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For finding TDC on the compression stroke without the starter functioning, a time-honored approach is a whistle that fits into the spark plug hole for #1 piston. Spark plugs removed to ease crankshaft rotation, this device allows rotating the crankshaft by hand in the normal direction of rotation while listening for the whistle as the piston rises on the compression stroke. Note: If you have brazing or soldering equipment, you can make this tool using an old spark plug shell with the porcelain, electrode and ground strap removed. Braze or solder a metal whistle to the metal plug shell. Remove any burrs or debris from the "tool", then thread it into the spark plug hole for #1 plug in this case. For a pre-made type, here's a popular and inexpensive example that uses a rubber stopper instead of a threaded base. You'll get the idea: https://www.amazon.com/Innovative-Products-7894-Flexible-Compression/dp/B000TQ16HG. An alternative is to use a compression gauge installed in #1 cylinder spark plug hole. Plugs removed, rotate the crankshaft and watch for the bump in compression as the piston rises on the #1 compression stroke. Simultaneously watch the crankshaft damper timing mark to make sure you're rising to #1 TDC. Once the piston is at TDC (look down the #1 spark plug opening and confirm that the piston is at its peak with the TDC mark aligned on the crank pulley/damper), you can decide where you want to place the #1 spark plug wire in the cap rotation. Allow enough room for the distributor's vacuum canister to rotate back and forth without interference when you set the spark timing. Lift the distributor away from the camshaft drive to align the distributor shaft and rotor with a selected distributor cap position for the #1 spark lead. Then you can hook up the remaining spark leads in clockwise rotation, following the firing order: 1-5-3-6-2-4. There is a preferred position for #1 wire in the cap, traditionally around the 5:30 to 6-o'clock position on a CJ Jeep inline six. Without EFI and using a conventional HEI/DUI distributor like you're doing, you can select whatever cap position you want for #1 wire lead. Just make sure the rotor points to that position at TDC for #1 piston on the compression stroke. Allow enough room for distributor movement to fine tune the spark timing. Install spark leads following the 1-5-3-6-2-4 Jeep inline six firing order. Moses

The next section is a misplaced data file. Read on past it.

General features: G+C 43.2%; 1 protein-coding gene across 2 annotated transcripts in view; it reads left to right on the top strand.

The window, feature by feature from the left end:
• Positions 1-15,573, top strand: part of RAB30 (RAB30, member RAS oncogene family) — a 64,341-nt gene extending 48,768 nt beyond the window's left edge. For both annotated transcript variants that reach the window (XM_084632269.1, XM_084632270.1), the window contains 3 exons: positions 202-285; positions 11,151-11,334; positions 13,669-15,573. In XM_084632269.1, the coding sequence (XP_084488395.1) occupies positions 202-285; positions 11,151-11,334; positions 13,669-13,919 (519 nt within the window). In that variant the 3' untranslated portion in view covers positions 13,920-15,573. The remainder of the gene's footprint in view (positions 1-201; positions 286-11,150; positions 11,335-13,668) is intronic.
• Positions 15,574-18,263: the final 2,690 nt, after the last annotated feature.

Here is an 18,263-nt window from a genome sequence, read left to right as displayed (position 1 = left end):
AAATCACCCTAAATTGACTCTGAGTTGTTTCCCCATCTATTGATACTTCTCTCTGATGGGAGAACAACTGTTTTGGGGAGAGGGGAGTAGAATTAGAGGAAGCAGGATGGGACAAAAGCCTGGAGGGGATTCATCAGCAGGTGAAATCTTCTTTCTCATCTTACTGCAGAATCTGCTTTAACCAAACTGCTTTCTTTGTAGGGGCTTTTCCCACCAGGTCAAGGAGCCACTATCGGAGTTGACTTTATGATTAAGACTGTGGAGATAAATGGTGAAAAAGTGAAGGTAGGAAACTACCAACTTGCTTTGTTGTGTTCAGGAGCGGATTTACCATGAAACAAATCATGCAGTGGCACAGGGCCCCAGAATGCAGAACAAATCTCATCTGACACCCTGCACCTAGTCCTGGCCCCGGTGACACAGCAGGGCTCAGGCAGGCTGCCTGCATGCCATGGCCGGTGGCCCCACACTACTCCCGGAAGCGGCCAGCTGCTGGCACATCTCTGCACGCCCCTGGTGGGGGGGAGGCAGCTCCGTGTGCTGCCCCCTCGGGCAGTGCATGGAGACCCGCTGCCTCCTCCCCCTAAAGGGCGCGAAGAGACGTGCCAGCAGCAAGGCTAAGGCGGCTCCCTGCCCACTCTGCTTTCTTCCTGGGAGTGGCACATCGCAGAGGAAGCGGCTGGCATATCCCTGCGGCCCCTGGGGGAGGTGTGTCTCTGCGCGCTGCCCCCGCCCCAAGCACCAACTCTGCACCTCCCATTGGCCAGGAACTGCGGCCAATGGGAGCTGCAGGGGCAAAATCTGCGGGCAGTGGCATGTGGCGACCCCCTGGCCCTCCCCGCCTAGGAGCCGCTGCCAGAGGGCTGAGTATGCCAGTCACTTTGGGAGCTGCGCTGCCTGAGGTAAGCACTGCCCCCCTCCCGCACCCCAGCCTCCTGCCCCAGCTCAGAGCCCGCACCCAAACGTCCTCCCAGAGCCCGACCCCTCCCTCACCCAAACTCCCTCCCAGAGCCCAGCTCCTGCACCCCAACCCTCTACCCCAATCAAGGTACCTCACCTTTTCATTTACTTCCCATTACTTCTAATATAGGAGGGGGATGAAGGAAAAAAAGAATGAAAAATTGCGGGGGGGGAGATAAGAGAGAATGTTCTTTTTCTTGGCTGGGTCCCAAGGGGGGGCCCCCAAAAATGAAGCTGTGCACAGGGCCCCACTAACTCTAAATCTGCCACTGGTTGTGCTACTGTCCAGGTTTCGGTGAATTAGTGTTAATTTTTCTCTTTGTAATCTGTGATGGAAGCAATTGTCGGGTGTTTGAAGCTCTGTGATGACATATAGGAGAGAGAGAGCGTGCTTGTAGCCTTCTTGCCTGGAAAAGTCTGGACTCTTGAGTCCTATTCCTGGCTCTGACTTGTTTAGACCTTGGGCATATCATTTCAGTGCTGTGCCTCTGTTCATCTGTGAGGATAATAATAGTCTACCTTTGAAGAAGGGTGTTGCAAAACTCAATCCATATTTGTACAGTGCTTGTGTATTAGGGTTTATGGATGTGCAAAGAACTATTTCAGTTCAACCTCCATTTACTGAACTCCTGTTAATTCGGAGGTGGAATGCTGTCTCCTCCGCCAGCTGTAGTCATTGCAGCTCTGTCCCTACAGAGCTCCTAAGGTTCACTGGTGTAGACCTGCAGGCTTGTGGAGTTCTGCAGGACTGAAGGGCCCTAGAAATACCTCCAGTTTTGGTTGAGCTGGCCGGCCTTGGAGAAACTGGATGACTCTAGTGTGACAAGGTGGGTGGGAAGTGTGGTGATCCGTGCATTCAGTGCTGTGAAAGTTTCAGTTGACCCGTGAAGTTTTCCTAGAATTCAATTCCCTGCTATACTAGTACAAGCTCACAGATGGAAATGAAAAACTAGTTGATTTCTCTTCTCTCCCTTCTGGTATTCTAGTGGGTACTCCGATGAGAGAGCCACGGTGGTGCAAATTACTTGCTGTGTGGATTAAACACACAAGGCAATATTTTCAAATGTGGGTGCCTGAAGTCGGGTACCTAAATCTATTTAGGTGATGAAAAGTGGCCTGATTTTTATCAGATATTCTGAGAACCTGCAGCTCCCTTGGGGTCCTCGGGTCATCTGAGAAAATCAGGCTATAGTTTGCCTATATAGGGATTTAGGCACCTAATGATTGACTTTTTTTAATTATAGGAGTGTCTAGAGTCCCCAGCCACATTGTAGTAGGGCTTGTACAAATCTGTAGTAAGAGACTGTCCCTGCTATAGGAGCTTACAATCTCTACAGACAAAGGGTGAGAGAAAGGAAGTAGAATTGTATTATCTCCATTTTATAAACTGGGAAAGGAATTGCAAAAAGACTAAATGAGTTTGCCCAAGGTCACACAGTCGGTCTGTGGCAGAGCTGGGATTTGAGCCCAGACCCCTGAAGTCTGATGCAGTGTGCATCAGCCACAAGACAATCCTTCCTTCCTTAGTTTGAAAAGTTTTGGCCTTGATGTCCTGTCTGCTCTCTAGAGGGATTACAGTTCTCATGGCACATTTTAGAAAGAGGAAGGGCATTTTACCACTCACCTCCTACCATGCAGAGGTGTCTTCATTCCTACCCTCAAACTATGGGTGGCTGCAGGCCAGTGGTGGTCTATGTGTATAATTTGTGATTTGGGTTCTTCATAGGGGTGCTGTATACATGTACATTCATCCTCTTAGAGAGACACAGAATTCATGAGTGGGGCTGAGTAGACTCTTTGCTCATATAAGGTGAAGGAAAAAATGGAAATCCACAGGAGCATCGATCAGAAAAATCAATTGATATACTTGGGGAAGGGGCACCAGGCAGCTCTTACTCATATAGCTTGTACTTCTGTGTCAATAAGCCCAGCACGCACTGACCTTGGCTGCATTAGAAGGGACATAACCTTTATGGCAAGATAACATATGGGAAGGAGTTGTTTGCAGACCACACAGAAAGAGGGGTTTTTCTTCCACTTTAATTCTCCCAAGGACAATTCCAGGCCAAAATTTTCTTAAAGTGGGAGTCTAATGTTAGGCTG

Well Moses I took your advice. I found a Cherokee Sport. It's a 2001 with little rust and 39,168 original miles on it. The information I have basically points to it last being registered in Vermont in 2007. Of course with every good thing comes a problem. I find a "barn find" in a manner of speaking, but I have yet to get it to start and run. I will post the pictures I took this evening after it got into my driveway. Yes, it was raining here this evening. To tell you what I'm thinking, I think it is a problem with ignition or the NPS. It turns over just fine, but there is no hint of firing. I've tried to start it in Park and Neutral without success. What do you think? $1500.00 was what I paid for it. The rust is at the very rear of the quarter panels and the drivers side rear wheel well, but I don't know just how extensive it is.